Walgreens announced its plan yesterday to buy the remaining 55% of European pharmacy and beauty company Alliance Boots, Ltd., but the question hanging over the company’s head pertained to whether or not Walgreens would maintain its American-based headquarters or move to Europe in order to avoid the 35% US Corporate tax for corporations headquartered in the US.
After some time of deliberation, Walgreens has decided to maintain its Chicago headquarter base in the United States.
The decision was met with a “thumbs-down” today by Wall Street, as Walgreens’ stock dropped 14.1% on Wall Street today after acknowledging the $15.3 billion deal to acquire Alliance Boots, along with the decision to remain in Chicago.
Walgreens’s decision to remain in the US had much to do with remaining on good terms with the IRS, not being subject to “three to 10-year litigation,” maintaining its revenue from Medicare and Medicaid programs in the US, as well as the American public’s reaction to what has always been an American pharmaceutical retail company trading in its American nature for a European one.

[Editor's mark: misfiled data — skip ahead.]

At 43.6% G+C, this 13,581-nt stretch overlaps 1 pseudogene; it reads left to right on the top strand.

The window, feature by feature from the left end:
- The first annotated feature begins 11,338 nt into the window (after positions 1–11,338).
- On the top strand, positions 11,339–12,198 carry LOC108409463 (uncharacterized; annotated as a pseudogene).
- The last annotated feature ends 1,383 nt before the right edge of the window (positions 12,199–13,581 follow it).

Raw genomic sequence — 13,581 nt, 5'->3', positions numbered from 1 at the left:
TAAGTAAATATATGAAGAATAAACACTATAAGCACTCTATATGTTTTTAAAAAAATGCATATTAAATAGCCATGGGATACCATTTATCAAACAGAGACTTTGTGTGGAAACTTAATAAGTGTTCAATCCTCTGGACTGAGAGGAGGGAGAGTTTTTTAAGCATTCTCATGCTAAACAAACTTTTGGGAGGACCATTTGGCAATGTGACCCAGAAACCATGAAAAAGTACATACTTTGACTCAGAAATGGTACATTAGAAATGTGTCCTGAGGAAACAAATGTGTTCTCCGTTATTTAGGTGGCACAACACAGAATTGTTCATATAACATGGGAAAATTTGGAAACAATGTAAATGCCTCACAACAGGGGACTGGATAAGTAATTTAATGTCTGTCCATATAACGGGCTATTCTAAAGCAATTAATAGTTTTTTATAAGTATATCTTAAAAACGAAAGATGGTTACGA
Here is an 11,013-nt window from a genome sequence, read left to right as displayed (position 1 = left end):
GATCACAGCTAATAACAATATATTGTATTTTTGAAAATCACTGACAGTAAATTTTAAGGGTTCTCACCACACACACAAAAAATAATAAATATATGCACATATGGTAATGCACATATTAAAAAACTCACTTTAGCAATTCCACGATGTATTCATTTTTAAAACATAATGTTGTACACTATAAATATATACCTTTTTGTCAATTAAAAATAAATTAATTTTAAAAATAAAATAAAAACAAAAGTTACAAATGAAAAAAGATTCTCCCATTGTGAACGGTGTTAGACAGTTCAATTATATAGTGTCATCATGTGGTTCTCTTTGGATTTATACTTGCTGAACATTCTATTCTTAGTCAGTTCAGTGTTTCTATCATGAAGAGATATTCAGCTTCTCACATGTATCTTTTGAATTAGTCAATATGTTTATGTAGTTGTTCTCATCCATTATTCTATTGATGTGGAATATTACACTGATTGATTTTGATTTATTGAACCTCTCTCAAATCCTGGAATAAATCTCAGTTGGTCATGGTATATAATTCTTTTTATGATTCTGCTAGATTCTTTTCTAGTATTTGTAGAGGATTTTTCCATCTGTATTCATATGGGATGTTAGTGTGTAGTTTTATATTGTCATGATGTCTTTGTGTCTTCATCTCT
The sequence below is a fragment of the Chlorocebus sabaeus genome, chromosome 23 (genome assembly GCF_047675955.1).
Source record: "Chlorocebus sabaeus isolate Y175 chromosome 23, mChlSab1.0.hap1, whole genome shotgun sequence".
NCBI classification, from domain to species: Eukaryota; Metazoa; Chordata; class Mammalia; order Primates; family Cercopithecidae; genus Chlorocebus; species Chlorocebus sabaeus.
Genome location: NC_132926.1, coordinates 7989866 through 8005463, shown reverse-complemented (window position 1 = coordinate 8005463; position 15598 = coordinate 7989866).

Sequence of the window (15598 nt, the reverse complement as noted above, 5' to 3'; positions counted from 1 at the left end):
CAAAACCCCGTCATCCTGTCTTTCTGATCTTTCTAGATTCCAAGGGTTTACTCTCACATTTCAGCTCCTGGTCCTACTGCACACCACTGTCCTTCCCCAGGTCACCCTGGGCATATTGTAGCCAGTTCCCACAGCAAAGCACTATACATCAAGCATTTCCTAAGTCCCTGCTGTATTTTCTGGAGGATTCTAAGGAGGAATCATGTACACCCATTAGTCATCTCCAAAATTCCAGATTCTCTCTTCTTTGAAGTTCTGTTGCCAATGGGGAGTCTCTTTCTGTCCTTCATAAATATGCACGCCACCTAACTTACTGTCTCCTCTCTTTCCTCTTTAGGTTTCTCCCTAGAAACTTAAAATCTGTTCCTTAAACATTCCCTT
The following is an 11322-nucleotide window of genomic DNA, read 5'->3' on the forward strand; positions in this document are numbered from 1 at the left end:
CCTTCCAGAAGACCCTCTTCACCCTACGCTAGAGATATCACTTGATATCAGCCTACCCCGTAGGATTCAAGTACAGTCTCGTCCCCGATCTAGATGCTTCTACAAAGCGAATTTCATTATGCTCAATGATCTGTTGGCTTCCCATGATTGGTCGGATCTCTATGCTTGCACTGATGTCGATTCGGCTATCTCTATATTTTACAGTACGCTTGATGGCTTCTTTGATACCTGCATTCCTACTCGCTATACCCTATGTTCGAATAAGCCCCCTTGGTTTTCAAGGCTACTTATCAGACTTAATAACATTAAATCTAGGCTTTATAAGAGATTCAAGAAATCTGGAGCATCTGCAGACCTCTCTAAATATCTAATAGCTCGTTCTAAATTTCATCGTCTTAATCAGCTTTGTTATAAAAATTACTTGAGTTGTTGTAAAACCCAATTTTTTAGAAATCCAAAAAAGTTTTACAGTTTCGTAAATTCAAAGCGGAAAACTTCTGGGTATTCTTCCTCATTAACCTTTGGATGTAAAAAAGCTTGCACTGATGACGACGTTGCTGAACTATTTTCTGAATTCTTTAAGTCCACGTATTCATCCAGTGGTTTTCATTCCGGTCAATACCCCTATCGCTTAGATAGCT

Walgreens CEO Greg Wasson said in his speech to analysts that the company could not find a positive reason to abandon its Chicago base: “In the end, the parties could not arrive upon a structure that provided the level of confidence required by the (Walgreens) board to ensure that the transaction could withstand almost certain intense protracted IRS scrutiny.”